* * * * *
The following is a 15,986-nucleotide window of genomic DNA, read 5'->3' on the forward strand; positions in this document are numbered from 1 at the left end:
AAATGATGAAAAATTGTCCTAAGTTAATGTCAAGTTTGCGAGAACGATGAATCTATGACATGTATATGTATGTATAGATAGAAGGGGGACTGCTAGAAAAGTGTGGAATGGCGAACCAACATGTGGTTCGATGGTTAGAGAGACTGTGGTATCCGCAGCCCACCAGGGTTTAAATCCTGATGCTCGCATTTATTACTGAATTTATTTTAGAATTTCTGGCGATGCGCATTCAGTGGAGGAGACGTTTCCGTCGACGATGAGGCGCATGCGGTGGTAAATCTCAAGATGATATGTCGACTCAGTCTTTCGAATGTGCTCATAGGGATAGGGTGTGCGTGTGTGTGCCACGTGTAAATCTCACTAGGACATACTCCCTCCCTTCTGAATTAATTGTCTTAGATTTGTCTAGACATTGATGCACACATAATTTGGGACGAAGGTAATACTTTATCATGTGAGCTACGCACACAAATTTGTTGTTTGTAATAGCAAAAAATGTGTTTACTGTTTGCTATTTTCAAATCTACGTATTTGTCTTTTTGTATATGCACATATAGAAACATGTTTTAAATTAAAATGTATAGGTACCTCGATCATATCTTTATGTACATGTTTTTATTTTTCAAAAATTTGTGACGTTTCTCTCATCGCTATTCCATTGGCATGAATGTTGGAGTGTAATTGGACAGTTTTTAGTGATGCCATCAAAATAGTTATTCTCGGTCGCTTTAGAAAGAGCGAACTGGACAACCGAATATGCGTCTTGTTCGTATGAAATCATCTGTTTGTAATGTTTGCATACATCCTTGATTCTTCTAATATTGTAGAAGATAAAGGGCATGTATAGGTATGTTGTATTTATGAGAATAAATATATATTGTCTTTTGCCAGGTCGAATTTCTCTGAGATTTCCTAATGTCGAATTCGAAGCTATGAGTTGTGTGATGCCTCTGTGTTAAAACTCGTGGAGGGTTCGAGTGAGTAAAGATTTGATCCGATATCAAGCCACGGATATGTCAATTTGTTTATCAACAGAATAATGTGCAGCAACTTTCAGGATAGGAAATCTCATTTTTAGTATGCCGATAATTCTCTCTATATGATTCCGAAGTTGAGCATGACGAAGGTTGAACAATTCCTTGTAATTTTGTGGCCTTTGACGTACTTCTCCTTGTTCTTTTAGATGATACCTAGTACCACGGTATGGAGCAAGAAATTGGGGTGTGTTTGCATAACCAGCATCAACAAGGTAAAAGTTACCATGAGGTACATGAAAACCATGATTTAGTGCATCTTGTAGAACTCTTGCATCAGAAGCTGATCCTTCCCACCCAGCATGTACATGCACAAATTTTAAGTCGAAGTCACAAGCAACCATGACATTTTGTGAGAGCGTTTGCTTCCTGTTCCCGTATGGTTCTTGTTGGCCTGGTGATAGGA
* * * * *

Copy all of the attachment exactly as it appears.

The following is a 15,986-nucleotide window of genomic DNA, read 5'->3' on the forward strand; positions in this document are numbered from 1 at the left end:
AAATGATGAAAAATTGTCCTAAGTTAATGTCAAGTTTGCGAGAACGATGAATCTATGACATGTATATGTATGTATAGATAGAAGGGGGACTGCTAGAAAAGTGTGGAATGGCGAACCAACATGTGGTTCGATGGTTAGAGAGACTGTGGTATCCGCAGCCCACCAGGGTTTAAATCCTGATGCTCGCATTTATTACTGAATTTATTTTAGAATTTCTGGCGATGCGCATTCAGTGGAGGAGACGTTTCCGTCGACGATGAGGCGCATGCGGTGGTAAATCTCAAGATGATATGTCGACTCAGTCTTTCGAATGTGCTCATAGGGATAGGGTGTGCGTGTGTGTGCCACGTGTAAATCTCACTAGGACATACTCCCTCCCTTCTGAATTAATTGTCTTAGATTTGTCTAGACATTGATGCACACATAATTTGGGACGAAGGTAATACTTTATCATGTGAGCTACGCACACAAATTTGTTGTTTGTAATAGCAAAAAATGTGTTTACTGTTTGCTATTTTCAAATCTACGTATTTGTCTTTTTGTATATGCACATATAGAAACATGTTTTAAATTAAAATGTATAGGTACCTCGATCATATCTTTATGTACATGTTTTTATTTTTCAAAAATTTGTGACGTTTCTCTCATCGCTATTCCATTGGCATGAATGTTGGAGTGTAATTGGACAGTTTTTAGTGATGCCATCAAAATAGTTATTCTCGGTCGCTTTAGAAAGAGCGAACTGGACAACCGAATATGCGTCTTGTTCGTATGAAATCATCTGTTTGTAATGTTTGCATACATCCTTGATTCTTCTAATATTGTAGAAGATAAAGGGCATGTATAGGTATGTTGTATTTATGAGAATAAATATATATTGTCTTTTGCCAGGTCGAATTTCTCTGAGATTTCCTAATGTCGAATTCGAAGCTATGAGTTGTGTGATGCCTCTGTGTTAAAACTCGTGGAGGGTTCGAGTGAGTAAAGATTTGATCCGATATCAAGCCACGGATATGTCAATTTGTTTATCAACAGAATAATGTGCAGCAACTTTCAGGATAGGAAATCTCATTTTTAGTATGCCGATAATTCTCTCTATATGATTCCGAAGTTGAGCATGACGAAGGTTGAACAATTCCTTGTAATTTTGTGGCCTTTGACGTACTTCTCCTTGTTCTTTTAGATGATACCTAGTACCACGGTATGGAGCAAGAAATTGGGGTGTGTTTGCATAACCAGCATCAACAAGGTAAAAGTTACCATGAGGTACATGAAAACCATGATTTAGTGCATCTTGTAGAACTCTTGCATCAGAAGCTGATCCTTCCCACCCAGCATGTACATGCACAAATTTTAAGTCGAAGTCACAAGCAACCATGACATTTTGTGAGAGCGTTTGCTTCCTGTTCCCGTATGGTTCTTGTTGGCCTGGTGATAGGA